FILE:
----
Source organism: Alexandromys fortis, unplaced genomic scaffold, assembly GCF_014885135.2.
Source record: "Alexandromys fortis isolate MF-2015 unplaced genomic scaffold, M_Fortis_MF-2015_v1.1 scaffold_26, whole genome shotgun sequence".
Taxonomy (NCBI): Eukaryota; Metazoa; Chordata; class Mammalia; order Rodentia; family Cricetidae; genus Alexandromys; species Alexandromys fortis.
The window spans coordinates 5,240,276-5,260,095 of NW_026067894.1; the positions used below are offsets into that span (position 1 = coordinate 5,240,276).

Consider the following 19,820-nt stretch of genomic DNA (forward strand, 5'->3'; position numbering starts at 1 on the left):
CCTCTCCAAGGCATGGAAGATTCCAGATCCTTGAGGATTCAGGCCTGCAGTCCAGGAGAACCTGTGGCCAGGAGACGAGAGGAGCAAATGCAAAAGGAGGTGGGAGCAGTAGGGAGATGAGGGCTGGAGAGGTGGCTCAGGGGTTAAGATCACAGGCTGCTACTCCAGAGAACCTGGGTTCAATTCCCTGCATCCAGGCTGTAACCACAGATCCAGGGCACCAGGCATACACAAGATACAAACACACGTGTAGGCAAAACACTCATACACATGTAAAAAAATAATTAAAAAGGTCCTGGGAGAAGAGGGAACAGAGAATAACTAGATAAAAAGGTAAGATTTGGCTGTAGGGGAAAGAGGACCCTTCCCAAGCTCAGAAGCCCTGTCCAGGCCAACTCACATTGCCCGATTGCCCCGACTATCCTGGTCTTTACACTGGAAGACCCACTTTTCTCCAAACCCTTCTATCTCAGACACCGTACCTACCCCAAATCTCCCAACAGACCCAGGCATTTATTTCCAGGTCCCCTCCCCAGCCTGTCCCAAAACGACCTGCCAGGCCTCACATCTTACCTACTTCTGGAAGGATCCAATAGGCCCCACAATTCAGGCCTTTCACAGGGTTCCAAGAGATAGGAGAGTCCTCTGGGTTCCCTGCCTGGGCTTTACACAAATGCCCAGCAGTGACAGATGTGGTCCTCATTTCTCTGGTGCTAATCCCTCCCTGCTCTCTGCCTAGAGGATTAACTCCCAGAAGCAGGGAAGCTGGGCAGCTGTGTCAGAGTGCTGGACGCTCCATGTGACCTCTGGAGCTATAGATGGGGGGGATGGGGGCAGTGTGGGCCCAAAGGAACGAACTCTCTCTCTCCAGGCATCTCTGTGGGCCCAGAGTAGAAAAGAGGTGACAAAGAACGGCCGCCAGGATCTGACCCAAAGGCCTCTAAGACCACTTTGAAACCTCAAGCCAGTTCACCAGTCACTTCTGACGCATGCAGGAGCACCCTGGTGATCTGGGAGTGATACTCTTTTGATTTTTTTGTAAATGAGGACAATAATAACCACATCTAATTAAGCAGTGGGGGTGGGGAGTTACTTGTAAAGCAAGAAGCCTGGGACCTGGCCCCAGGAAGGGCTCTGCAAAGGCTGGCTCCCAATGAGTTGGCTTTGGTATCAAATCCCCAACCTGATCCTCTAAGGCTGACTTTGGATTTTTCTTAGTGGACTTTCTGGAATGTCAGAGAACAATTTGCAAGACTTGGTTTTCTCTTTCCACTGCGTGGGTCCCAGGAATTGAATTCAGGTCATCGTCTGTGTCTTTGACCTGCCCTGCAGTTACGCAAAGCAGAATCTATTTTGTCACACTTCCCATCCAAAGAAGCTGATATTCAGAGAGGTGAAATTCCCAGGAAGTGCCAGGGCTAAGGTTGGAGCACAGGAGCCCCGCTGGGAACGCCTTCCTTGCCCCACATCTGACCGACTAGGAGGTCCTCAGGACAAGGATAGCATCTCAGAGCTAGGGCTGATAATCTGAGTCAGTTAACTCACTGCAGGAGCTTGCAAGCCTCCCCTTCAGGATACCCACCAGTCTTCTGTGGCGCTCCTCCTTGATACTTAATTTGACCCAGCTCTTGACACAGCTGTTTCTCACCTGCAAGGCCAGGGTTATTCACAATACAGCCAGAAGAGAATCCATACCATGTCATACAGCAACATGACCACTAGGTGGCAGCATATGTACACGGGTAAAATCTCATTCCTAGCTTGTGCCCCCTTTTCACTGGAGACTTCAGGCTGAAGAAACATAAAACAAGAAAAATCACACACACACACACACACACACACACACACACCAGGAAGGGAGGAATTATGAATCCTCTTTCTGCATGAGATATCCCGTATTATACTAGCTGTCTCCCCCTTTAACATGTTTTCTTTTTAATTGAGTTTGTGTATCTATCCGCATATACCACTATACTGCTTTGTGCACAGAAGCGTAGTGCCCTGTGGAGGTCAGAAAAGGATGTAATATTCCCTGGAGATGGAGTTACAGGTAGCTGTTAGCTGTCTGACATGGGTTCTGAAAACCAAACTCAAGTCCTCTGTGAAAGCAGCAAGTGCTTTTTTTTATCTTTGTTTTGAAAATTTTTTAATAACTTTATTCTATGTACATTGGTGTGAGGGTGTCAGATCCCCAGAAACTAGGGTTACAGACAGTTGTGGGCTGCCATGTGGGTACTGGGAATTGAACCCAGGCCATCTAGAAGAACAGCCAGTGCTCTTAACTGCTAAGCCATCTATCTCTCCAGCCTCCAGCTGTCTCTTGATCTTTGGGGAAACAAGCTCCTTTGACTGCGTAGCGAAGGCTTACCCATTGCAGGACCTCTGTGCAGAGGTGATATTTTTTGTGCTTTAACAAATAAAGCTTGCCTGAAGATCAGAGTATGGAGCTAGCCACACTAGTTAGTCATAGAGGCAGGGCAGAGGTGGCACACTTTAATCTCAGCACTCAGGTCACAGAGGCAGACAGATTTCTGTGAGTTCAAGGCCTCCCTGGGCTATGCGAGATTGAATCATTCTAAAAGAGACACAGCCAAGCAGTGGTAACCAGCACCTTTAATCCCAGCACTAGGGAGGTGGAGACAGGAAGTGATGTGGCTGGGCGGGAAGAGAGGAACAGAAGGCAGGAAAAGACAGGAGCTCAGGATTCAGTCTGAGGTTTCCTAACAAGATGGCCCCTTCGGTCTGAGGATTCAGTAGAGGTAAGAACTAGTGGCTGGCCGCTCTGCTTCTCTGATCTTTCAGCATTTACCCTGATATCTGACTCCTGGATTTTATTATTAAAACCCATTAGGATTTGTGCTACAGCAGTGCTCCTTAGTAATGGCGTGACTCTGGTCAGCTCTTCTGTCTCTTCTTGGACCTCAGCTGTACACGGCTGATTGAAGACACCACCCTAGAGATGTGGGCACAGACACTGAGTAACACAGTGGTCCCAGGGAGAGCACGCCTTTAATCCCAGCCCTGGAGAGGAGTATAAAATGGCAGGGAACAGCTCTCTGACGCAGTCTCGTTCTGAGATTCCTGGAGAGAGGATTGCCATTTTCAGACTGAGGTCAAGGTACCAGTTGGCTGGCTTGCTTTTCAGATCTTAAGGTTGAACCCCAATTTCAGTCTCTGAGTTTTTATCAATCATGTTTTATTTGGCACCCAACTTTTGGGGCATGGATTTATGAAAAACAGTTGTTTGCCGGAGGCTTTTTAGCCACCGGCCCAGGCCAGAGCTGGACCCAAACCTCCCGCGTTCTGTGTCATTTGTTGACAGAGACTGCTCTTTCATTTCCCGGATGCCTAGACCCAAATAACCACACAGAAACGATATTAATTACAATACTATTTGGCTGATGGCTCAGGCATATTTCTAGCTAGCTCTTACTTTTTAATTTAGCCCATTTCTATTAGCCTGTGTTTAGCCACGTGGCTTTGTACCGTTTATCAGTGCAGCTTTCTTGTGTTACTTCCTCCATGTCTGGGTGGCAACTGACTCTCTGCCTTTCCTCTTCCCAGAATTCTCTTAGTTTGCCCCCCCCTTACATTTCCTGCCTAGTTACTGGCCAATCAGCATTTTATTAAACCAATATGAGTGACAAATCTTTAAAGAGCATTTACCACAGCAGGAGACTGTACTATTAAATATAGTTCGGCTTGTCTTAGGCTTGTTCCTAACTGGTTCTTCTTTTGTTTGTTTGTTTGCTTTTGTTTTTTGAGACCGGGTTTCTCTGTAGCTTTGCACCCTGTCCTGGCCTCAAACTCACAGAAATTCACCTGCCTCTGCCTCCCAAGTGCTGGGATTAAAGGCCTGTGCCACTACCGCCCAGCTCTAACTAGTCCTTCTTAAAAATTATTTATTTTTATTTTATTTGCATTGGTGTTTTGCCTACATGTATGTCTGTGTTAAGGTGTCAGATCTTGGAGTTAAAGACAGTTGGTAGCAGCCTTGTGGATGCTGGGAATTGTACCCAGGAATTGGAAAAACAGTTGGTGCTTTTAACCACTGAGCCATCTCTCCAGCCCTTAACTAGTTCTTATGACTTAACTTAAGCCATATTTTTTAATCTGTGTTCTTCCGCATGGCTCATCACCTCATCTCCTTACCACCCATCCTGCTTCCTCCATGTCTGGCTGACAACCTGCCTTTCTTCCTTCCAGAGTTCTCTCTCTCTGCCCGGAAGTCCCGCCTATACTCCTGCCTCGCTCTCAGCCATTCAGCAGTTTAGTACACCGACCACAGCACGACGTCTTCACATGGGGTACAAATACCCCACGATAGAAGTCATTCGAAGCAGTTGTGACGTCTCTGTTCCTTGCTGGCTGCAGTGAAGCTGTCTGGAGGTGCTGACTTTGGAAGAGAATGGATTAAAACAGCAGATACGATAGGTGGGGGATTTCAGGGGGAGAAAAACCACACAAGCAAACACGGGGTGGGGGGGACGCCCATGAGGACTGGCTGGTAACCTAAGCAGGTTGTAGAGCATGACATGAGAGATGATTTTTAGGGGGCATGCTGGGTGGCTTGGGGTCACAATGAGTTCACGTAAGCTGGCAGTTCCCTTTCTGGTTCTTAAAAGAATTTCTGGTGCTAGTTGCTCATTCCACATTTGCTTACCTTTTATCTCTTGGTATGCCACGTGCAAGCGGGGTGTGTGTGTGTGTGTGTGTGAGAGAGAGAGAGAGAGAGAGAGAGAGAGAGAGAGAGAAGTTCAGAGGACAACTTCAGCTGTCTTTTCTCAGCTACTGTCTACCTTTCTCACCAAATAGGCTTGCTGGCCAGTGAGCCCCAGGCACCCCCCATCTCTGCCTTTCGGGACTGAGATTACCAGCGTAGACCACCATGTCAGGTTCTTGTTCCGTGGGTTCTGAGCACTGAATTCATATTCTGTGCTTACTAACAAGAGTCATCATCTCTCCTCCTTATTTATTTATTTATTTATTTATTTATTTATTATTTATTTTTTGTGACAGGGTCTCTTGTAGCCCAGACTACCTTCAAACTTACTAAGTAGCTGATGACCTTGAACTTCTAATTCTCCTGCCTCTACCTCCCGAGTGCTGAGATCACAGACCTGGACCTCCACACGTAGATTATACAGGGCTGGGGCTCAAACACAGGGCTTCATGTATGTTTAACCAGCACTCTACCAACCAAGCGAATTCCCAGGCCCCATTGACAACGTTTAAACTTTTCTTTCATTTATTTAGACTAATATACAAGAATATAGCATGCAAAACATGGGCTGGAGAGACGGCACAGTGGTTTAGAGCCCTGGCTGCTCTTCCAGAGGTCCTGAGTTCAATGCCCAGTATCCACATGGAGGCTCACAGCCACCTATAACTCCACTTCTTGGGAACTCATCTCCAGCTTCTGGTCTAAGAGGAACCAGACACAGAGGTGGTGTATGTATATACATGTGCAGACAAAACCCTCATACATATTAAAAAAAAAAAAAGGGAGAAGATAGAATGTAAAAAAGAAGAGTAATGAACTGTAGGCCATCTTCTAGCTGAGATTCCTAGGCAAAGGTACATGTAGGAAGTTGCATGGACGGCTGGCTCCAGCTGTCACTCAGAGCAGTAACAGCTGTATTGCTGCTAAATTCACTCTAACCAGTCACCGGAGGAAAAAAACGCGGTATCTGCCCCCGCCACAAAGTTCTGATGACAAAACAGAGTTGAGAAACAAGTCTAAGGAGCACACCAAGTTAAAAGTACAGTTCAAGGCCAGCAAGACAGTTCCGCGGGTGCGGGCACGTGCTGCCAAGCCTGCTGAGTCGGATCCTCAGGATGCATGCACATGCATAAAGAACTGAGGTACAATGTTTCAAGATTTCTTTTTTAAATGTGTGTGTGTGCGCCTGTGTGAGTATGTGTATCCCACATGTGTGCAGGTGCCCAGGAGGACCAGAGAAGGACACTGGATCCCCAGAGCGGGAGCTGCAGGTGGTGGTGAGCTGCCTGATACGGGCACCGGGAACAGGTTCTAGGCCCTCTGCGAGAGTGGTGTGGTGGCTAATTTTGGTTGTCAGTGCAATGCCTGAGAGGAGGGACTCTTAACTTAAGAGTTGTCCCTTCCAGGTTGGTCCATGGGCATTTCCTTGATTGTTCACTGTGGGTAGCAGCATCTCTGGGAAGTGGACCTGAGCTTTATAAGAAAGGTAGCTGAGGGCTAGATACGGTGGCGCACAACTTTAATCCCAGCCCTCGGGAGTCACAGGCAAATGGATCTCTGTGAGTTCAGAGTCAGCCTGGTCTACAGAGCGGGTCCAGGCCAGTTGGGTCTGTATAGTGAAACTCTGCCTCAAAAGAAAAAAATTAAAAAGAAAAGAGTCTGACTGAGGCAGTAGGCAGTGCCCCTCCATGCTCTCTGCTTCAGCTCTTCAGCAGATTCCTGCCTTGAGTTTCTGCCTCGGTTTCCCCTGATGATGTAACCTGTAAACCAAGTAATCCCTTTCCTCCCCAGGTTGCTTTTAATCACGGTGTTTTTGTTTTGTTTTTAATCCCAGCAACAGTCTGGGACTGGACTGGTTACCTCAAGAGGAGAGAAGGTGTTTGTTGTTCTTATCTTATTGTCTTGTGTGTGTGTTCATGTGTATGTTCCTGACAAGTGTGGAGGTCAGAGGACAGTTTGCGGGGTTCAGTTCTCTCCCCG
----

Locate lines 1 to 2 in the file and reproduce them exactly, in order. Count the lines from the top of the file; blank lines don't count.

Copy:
Source organism: Alexandromys fortis, unplaced genomic scaffold, assembly GCF_014885135.2.
Source record: "Alexandromys fortis isolate MF-2015 unplaced genomic scaffold, M_Fortis_MF-2015_v1.1 scaffold_26, whole genome shotgun sequence".